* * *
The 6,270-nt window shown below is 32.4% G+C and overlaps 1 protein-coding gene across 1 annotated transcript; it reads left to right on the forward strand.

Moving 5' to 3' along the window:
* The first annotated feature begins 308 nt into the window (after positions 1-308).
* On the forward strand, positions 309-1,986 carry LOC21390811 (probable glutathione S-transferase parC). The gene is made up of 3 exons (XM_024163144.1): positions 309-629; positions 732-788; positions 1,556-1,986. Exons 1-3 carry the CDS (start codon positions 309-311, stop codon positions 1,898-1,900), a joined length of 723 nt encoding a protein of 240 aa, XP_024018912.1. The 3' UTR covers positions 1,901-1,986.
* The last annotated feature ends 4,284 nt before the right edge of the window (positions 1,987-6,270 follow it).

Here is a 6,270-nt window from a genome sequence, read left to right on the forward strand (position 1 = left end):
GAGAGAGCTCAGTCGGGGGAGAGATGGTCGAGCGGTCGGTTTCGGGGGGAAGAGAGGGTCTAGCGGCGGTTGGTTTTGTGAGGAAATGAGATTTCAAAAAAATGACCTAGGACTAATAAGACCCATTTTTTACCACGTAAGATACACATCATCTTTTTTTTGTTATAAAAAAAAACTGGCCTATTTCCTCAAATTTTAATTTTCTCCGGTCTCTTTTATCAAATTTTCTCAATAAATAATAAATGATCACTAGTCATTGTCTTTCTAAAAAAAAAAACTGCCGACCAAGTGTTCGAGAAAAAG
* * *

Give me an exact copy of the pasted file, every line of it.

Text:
The 6,270-nt window shown below is 32.4% G+C and overlaps 1 protein-coding gene across 1 annotated transcript; it reads left to right on the forward strand.

Moving 5' to 3' along the window:
* The first annotated feature begins 308 nt into the window (after positions 1-308).
* On the forward strand, positions 309-1,986 carry LOC21390811 (probable glutathione S-transferase parC). The gene is made up of 3 exons (XM_024163144.1): positions 309-629; positions 732-788; positions 1,556-1,986. Exons 1-3 carry the CDS (start codon positions 309-311, stop codon positions 1,898-1,900), a joined length of 723 nt encoding a protein of 240 aa, XP_024018912.1. The 3' UTR covers positions 1,901-1,986.
* The last annotated feature ends 4,284 nt before the right edge of the window (positions 1,987-6,270 follow it).

Here is a 6,270-nt window from a genome sequence, read left to right on the forward strand (position 1 = left end):
GAGAGAGCTCAGTCGGGGGAGAGATGGTCGAGCGGTCGGTTTCGGGGGGAAGAGAGGGTCTAGCGGCGGTTGGTTTTGTGAGGAAATGAGATTTCAAAAAAATGACCTAGGACTAATAAGACCCATTTTTTACCACGTAAGATACACATCATCTTTTTTTTGTTATAAAAAAAAACTGGCCTATTTCCTCAAATTTTAATTTTCTCCGGTCTCTTTTATCAAATTTTCTCAATAAATAATAAATGATCACTAGTCATTGTCTTTCTAAAAAAAAAAACTGCCGACCAAGTGTTCGAGAAAAAG